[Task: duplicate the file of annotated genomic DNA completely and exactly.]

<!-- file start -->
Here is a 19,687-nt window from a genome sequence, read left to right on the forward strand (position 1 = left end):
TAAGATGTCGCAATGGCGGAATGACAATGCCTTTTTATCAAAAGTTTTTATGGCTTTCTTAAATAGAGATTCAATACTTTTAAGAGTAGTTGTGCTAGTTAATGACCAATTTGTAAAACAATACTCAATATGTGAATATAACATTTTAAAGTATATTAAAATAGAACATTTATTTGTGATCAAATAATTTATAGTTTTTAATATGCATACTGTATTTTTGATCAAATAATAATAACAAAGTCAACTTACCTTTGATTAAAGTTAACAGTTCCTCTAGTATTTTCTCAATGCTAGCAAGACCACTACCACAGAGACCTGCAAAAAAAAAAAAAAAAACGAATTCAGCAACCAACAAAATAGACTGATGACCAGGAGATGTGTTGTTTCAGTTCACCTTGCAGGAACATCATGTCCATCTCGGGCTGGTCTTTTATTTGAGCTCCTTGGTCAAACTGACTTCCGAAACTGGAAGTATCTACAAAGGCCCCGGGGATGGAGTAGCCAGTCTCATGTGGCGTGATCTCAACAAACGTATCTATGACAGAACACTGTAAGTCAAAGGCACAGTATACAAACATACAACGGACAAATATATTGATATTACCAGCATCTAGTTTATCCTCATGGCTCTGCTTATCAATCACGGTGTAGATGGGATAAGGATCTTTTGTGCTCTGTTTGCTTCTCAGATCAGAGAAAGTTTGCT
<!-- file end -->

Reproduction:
Here is a 19,687-nt window from a genome sequence, read left to right on the forward strand (position 1 = left end):
TAAGATGTCGCAATGGCGGAATGACAATGCCTTTTTATCAAAAGTTTTTATGGCTTTCTTAAATAGAGATTCAATACTTTTAAGAGTAGTTGTGCTAGTTAATGACCAATTTGTAAAACAATACTCAATATGTGAATATAACATTTTAAAGTATATTAAAATAGAACATTTATTTGTGATCAAATAATTTATAGTTTTTAATATGCATACTGTATTTTTGATCAAATAATAATAACAAAGTCAACTTACCTTTGATTAAAGTTAACAGTTCCTCTAGTATTTTCTCAATGCTAGCAAGACCACTACCACAGAGACCTGCAAAAAAAAAAAAAAAAACGAATTCAGCAACCAACAAAATAGACTGATGACCAGGAGATGTGTTGTTTCAGTTCACCTTGCAGGAACATCATGTCCATCTCGGGCTGGTCTTTTATTTGAGCTCCTTGGTCAAACTGACTTCCGAAACTGGAAGTATCTACAAAGGCCCCGGGGATGGAGTAGCCAGTCTCATGTGGCGTGATCTCAACAAACGTATCTATGACAGAACACTGTAAGTCAAAGGCACAGTATACAAACATACAACGGACAAATATATTGATATTACCAGCATCTAGTTTATCCTCATGGCTCTGCTTATCAATCACGGTGTAGATGGGATAAGGATCTTTTGTGCTCTGTTTGCTTCTCAGATCAGAGAAAGTTTGCT